Carrier screening

The Genetic Testing Stories monograph is a collection of real stories from people who had all different types of genetic testing, including carrier screening.

If you think you need carrier screening, find a genetic counselor in your area to help you make the decision.

What Is Carrier Screening?

Carrier screening checks if a person is a "carrier" for a genetic disease. This is often done as part of prenatal testing. Carrier screening also is done when a child is diagnosed with a condition to confirm that both parents are also carriers. Someone who carries a genetic change, or mutation, has one copy of the gene that works normally and one copy of the gene that does not function properly that make up their pair. The functional copy of the gene can usually do the job for the pair. Most of the time carriers are healthy which is how a recessive genetic change can be passed down through generations without anyone knowing about it.

If you decide to have carrier screening, a healthcare professional will order genetic testing to see if you are a carrier for one or more genetic diseases.

Understanding Carrier Screening Results

If you carry a genetic mutation, it does not mean that your children definitely are at risk for having a genetic disease. Both parents must be carriers of the same genetic mutation to pass on a recessive disease.

Two carriers for a particular disease have a chance their children will be born with the same condition. This chance is 1 in 4 (or 25%) each time you get pregnant. A recessive disease can be inherited, or passed down, in two ways:

  1. autosomal recessive way
  2. X-linked recessive way

Check out the Main Inheritance Patterns page for more information on how this works.

Why Should I Think about Carrier Screening?

You may want to think about carrier screening if:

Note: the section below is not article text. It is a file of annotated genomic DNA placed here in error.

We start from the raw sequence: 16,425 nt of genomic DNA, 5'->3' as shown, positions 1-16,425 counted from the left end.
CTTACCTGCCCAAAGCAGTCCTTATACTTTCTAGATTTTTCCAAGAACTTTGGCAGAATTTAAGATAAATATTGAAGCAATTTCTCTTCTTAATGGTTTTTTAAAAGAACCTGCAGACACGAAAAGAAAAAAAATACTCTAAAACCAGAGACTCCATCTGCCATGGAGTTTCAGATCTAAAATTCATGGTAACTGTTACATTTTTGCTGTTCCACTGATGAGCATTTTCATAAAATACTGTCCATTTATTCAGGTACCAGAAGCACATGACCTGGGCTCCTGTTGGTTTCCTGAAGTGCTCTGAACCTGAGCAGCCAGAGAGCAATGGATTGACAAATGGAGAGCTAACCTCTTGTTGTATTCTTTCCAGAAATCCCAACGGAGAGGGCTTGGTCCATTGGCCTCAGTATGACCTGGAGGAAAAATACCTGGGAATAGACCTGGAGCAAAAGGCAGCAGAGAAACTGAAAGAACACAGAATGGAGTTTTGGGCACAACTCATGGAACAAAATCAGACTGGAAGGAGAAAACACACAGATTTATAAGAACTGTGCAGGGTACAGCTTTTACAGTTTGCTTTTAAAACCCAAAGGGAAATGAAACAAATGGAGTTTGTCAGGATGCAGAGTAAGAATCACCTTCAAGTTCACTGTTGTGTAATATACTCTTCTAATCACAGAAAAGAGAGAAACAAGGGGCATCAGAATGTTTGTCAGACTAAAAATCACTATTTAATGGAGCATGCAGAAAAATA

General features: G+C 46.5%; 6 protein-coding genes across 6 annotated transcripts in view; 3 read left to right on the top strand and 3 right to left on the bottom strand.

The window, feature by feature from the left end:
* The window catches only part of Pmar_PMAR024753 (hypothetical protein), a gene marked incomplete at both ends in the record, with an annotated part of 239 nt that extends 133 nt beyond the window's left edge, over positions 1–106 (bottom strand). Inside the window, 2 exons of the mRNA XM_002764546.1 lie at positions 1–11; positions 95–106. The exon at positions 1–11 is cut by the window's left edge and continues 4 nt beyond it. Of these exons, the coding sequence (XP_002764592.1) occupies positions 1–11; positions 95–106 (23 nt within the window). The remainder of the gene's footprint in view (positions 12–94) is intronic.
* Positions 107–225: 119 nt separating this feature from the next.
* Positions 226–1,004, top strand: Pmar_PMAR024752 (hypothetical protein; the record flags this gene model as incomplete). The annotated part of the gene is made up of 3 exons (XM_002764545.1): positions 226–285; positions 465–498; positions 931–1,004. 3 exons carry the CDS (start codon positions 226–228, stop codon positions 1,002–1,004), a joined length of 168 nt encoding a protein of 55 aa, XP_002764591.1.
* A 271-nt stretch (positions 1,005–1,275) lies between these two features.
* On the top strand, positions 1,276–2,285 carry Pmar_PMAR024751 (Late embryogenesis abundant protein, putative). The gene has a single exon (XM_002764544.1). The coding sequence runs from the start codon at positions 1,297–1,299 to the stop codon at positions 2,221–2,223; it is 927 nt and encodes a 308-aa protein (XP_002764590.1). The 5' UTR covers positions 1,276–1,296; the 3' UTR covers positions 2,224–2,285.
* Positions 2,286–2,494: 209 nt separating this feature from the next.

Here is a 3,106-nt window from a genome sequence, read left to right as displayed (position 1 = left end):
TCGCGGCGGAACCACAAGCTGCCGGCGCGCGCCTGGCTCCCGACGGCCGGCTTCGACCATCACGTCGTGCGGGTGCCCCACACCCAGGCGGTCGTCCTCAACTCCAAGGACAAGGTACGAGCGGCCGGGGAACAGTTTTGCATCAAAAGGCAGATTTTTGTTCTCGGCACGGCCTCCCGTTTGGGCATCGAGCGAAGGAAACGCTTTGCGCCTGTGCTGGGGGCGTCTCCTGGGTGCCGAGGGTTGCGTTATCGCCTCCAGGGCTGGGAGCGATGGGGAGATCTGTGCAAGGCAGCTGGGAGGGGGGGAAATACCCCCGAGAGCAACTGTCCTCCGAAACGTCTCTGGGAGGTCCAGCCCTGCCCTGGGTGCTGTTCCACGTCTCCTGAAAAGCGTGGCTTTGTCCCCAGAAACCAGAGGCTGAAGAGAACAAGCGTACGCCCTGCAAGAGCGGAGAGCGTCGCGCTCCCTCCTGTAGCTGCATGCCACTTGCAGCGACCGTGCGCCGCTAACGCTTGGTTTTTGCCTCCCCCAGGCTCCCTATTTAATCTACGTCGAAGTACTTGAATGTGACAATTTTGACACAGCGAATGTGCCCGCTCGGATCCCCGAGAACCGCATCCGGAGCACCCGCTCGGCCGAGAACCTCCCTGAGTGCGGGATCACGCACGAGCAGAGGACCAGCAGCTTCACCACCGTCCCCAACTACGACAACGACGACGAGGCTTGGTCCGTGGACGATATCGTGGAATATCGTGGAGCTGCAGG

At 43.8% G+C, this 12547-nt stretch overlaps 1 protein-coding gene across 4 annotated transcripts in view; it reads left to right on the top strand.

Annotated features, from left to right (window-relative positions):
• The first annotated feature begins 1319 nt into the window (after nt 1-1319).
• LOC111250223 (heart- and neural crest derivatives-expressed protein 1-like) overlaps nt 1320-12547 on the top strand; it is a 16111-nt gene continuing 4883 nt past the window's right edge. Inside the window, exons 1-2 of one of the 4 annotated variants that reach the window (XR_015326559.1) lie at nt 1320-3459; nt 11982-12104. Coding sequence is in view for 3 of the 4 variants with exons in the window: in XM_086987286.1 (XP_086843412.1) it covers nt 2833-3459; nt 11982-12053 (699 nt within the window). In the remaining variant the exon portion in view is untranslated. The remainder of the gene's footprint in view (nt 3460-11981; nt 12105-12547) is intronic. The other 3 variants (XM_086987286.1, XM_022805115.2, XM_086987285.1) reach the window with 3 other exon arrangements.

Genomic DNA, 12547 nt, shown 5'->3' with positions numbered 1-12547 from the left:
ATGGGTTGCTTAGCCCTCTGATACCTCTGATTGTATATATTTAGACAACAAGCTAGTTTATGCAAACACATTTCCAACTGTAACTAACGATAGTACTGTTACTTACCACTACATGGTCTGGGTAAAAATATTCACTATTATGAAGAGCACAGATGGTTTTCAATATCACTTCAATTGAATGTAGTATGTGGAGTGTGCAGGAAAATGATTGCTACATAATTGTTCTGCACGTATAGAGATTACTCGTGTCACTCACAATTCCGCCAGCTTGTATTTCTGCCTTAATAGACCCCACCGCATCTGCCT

• You have a family history of a specific disease. Doctors may need to do genetic testing on a relative who shows signs of the disease first. If doctors find a specific gene change in your relative who has the condition, they can look for that gene change in you.
  • You have signs of a genetic condition.
  • You are worried about passing on a genetic problem common to your ethnic group. Why does your ethnic group matter? Some diseases, like sickle cell disease and Tay-Sachs disease , are more common in certain ethnic groups.(Maybe here we could have a link to a page that goes over conditions that are common in certain ethnic groups? The marriage card has all of that information.)

Where Can I Be Screened?

If you are pregnant or thinking about becoming pregnant and want to learn more:

  1. Ask your primary care provider, or
  2. Talk to you obstetrician/gynecologist

Most carrier screening is based on your ethnicity and family health history. Your provider can help you figure out which carrier screening to consider. Your insurance may cover the costs of the tests. It is important to check with your plan first.

A genetic counselor can talk to you about personal and social concerns before and after screening.